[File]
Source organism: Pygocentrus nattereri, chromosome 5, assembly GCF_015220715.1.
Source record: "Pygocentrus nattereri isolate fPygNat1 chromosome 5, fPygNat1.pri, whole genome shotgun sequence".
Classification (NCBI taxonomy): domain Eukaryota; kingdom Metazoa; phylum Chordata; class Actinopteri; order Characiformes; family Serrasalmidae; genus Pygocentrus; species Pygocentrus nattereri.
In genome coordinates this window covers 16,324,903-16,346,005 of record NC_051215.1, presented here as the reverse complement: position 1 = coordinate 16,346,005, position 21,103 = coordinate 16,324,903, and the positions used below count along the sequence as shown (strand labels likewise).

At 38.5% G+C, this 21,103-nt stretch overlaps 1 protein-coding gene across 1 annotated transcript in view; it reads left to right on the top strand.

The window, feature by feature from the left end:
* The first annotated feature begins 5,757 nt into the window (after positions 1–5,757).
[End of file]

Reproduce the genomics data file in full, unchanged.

Source organism: Pygocentrus nattereri, chromosome 5, assembly GCF_015220715.1.
Source record: "Pygocentrus nattereri isolate fPygNat1 chromosome 5, fPygNat1.pri, whole genome shotgun sequence".
Classification (NCBI taxonomy): domain Eukaryota; kingdom Metazoa; phylum Chordata; class Actinopteri; order Characiformes; family Serrasalmidae; genus Pygocentrus; species Pygocentrus nattereri.
In genome coordinates this window covers 16,324,903-16,346,005 of record NC_051215.1, presented here as the reverse complement: position 1 = coordinate 16,346,005, position 21,103 = coordinate 16,324,903, and the positions used below count along the sequence as shown (strand labels likewise).

At 38.5% G+C, this 21,103-nt stretch overlaps 1 protein-coding gene across 1 annotated transcript in view; it reads left to right on the top strand.

The window, feature by feature from the left end:
* The first annotated feature begins 5,757 nt into the window (after positions 1–5,757).